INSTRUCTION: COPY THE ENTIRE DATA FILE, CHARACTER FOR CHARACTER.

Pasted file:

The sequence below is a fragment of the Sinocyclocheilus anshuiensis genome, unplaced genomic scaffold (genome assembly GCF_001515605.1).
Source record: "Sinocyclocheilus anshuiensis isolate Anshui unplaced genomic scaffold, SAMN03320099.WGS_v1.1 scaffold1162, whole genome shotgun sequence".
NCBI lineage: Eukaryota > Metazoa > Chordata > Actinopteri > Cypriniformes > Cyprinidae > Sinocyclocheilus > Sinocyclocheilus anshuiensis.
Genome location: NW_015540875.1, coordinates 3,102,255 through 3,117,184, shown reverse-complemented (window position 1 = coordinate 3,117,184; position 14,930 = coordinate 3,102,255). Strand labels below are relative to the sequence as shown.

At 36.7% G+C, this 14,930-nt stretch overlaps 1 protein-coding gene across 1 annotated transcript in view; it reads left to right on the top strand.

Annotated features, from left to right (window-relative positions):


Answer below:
The sequence below is a fragment of the Sinocyclocheilus anshuiensis genome, unplaced genomic scaffold (genome assembly GCF_001515605.1).
Source record: "Sinocyclocheilus anshuiensis isolate Anshui unplaced genomic scaffold, SAMN03320099.WGS_v1.1 scaffold1162, whole genome shotgun sequence".
NCBI lineage: Eukaryota > Metazoa > Chordata > Actinopteri > Cypriniformes > Cyprinidae > Sinocyclocheilus > Sinocyclocheilus anshuiensis.
Genome location: NW_015540875.1, coordinates 3,102,255 through 3,117,184, shown reverse-complemented (window position 1 = coordinate 3,117,184; position 14,930 = coordinate 3,102,255). Strand labels below are relative to the sequence as shown.

At 36.7% G+C, this 14,930-nt stretch overlaps 1 protein-coding gene across 1 annotated transcript in view; it reads left to right on the top strand.

Annotated features, from left to right (window-relative positions):